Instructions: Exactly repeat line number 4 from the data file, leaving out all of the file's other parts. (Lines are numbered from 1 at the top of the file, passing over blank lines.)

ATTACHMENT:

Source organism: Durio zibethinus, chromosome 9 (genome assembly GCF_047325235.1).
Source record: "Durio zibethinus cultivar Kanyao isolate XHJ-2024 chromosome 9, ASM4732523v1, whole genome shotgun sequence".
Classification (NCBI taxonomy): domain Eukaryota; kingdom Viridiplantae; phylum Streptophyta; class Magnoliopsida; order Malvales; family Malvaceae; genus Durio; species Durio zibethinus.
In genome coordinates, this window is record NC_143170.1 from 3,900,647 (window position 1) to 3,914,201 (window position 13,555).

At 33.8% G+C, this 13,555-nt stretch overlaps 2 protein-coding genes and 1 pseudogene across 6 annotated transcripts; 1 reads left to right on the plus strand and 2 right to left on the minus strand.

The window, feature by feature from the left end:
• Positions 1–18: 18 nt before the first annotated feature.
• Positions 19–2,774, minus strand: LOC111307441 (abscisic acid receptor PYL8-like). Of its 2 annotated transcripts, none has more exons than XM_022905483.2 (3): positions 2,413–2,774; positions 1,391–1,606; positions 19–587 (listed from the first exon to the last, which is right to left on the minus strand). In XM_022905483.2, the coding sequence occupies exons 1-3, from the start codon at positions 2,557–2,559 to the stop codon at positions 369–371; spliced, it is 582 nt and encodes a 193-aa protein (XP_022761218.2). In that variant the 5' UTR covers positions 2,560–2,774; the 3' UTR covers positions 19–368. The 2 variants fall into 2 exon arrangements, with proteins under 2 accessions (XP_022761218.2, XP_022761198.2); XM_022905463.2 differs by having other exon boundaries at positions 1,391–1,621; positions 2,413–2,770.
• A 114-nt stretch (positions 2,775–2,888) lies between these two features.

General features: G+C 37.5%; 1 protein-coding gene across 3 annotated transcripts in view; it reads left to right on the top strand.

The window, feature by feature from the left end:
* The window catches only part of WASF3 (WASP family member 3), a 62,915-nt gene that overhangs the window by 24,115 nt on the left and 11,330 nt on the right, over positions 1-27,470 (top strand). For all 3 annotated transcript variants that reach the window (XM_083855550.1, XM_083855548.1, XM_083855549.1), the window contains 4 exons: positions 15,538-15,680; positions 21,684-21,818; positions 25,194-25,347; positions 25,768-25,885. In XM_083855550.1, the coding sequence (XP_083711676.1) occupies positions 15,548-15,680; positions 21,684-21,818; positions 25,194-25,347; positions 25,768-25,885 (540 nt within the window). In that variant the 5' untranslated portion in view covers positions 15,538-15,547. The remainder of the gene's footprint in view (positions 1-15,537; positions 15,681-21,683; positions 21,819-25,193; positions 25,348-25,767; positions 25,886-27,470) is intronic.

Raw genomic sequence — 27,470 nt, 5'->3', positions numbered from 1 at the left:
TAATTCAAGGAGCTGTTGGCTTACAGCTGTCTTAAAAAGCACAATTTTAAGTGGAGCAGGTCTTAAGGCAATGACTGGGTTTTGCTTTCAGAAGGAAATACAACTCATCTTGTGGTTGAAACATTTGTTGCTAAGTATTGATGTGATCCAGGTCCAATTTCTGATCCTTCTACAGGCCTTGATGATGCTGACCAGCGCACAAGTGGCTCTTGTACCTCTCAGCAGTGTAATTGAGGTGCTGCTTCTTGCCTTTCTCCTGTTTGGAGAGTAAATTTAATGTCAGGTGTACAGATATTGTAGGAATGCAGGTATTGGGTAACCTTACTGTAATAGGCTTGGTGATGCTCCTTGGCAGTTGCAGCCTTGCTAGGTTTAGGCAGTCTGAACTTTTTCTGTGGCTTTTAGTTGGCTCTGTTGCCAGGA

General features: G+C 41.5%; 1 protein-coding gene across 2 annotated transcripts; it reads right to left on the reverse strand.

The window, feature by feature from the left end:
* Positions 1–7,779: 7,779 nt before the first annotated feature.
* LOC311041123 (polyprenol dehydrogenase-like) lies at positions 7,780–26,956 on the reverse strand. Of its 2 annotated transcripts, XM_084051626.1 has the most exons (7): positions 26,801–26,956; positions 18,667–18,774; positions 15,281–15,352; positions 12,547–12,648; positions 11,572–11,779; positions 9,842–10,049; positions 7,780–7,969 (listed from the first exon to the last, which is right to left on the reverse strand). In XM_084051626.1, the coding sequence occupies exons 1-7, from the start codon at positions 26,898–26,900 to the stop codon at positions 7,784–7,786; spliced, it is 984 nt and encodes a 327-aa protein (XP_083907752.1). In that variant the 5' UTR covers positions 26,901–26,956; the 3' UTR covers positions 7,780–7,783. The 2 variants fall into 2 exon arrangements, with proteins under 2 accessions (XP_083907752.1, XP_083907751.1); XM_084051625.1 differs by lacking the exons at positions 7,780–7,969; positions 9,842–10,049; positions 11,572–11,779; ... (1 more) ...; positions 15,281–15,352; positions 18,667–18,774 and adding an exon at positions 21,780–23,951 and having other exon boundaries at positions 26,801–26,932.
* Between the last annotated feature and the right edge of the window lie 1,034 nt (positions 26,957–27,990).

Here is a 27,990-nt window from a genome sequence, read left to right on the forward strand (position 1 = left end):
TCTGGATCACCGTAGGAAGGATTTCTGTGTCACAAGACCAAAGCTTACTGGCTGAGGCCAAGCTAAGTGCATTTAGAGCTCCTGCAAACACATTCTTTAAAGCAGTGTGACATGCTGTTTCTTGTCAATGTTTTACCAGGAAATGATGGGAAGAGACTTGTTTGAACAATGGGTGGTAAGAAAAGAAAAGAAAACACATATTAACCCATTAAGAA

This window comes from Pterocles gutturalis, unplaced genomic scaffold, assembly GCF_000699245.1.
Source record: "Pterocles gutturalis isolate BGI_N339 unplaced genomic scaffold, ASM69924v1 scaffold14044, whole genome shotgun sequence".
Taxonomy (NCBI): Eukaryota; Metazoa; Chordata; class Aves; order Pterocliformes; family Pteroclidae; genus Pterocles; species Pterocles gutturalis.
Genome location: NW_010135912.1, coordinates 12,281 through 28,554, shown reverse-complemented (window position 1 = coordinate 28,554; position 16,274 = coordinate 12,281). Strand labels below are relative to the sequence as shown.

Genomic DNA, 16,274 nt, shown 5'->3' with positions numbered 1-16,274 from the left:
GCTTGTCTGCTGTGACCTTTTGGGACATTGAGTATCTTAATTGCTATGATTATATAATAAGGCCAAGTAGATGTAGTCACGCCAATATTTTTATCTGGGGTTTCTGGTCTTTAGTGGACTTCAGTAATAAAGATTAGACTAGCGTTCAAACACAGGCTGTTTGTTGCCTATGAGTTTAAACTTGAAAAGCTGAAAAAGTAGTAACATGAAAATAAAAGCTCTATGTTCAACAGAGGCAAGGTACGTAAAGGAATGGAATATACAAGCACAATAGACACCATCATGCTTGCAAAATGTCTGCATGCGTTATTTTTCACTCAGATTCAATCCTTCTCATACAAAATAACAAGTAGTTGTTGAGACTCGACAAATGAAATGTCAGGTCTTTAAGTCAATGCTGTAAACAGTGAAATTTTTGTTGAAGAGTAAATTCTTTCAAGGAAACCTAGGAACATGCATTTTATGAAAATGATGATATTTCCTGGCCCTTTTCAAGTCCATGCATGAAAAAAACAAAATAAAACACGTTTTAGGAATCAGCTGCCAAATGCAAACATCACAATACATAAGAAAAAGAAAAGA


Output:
In genome coordinates, this window is record NC_143170.1 from 3,900,647 (window position 1) to 3,914,201 (window position 13,555).